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Tanker Shipping & Trade

Tanker Shipping & Trade

Tanker market dislocation and volatility down to shale

Thu 07 Sep 2017 by Edwin Lampert

Tanker market dislocation and volatility down to shale

Tanker Shipping & Trade editor Edwin Lampert on how and why Hurricane Harvey has impacted the tanker markets so powerfully

Hurricane Harvey is the most powerful storm to hit the US in more than a decade. And its impact on certain segments in the crude and product tanker market has been equally significant.

To give a sense of the disruption consider that at the beginning of the month, the US Department of Energy reported that 22 oil tankers, said to be carrying about 15.3 million barrels of imported crude oil, were stranded off the Texas coast unable to offload their cargoes due to port closures.

So which tanker sectors have been worst effected? And which ones have gained?

According to Allied Shipbroking the biggest gains have been seen in the oil products markets, with the significant cuts in output bringing in a higher demand for commodities such as gasoline (with gasoline futures reaching their highest level in more than two years) as the drop in supply has left many to scramble for new sources.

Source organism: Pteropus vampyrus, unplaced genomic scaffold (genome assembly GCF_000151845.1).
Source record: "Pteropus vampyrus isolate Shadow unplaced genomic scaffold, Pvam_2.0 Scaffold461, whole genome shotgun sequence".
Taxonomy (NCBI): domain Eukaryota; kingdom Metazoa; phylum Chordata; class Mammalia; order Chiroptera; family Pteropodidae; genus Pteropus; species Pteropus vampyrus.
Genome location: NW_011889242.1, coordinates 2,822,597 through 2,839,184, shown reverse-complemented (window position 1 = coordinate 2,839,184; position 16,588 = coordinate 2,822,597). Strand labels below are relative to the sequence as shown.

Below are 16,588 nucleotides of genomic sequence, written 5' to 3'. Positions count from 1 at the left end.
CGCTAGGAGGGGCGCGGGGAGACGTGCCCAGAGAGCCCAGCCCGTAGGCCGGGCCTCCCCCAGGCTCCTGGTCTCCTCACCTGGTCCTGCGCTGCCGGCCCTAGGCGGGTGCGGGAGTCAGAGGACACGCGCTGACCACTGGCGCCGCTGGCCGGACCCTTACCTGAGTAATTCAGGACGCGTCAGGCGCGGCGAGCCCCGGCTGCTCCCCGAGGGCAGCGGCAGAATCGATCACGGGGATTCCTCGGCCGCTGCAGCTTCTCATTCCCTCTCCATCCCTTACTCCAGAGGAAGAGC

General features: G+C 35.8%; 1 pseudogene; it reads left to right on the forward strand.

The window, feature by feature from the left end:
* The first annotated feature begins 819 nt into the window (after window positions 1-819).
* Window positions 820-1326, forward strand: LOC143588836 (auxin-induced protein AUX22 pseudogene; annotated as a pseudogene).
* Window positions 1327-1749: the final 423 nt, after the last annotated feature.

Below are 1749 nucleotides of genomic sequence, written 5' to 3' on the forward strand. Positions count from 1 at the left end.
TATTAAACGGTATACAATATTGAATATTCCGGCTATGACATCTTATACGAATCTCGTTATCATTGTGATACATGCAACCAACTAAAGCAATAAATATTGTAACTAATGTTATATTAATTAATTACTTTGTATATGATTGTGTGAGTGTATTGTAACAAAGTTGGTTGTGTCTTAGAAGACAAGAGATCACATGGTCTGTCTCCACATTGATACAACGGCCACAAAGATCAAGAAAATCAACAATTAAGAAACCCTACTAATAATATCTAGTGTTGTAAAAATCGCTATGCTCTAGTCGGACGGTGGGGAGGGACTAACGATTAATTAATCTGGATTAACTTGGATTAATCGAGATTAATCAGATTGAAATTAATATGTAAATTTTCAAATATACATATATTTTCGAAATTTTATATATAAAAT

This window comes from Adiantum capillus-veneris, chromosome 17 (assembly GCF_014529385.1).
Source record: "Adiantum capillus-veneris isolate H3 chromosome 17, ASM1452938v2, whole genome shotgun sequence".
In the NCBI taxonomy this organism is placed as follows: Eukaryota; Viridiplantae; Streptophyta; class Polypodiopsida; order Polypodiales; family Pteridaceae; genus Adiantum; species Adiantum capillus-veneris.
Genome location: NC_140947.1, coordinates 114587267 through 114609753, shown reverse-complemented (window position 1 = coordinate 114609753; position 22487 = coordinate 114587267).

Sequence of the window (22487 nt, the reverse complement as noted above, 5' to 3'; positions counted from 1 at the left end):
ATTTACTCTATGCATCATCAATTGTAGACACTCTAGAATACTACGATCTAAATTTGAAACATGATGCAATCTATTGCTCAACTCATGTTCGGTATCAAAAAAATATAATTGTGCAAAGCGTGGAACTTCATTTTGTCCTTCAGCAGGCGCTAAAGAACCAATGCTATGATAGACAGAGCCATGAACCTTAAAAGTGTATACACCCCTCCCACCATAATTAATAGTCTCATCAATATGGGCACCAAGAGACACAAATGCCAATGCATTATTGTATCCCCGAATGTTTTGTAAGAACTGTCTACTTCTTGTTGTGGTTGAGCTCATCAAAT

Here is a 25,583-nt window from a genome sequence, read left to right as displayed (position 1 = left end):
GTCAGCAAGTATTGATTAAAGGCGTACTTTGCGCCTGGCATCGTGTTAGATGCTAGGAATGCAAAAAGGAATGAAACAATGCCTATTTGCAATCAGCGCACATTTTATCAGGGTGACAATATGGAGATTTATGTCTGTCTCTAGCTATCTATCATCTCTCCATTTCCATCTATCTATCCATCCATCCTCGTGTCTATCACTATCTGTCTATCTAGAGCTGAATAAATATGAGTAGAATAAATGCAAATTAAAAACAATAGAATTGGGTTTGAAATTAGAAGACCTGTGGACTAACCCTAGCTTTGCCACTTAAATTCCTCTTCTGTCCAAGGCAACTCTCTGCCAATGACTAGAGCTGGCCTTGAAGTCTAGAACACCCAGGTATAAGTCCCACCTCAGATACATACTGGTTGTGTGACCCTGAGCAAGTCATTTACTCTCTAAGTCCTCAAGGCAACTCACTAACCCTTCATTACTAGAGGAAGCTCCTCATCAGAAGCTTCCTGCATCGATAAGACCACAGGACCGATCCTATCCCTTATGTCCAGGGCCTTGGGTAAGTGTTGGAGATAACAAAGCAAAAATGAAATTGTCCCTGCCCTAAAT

By contrast in the crude oil trade, the closure of refineries in the US have also caused a drop in demand for shipments of crude oil.

An abiding question is why has Hurricane Harvey wrought so much disruption to the tanker market versus previous storms.

The answer can be summed up in one word: shale.

In its most recent briefing note, industry analysts Poten & Partners highlight that oil and gas infrastructure in the US has expanded dramatically over the last 10 years because of the shale oil boom, the rapid growth in refined product exports and (more recently) crude oil exports.

Today, The US is the largest product exporter in the world and typically ships some 6 million barrels of petroleum products and up to 1 million barrels of crude oil daily. Ten years ago, these volumes were approximately 1 million b/d of products and no crude. Most of this activity takes place in the Gulf coast area.

The net result, concludes Poten & Partners will be that the tanker market will experience continued dislocation and increased volatility for the next few weeks.

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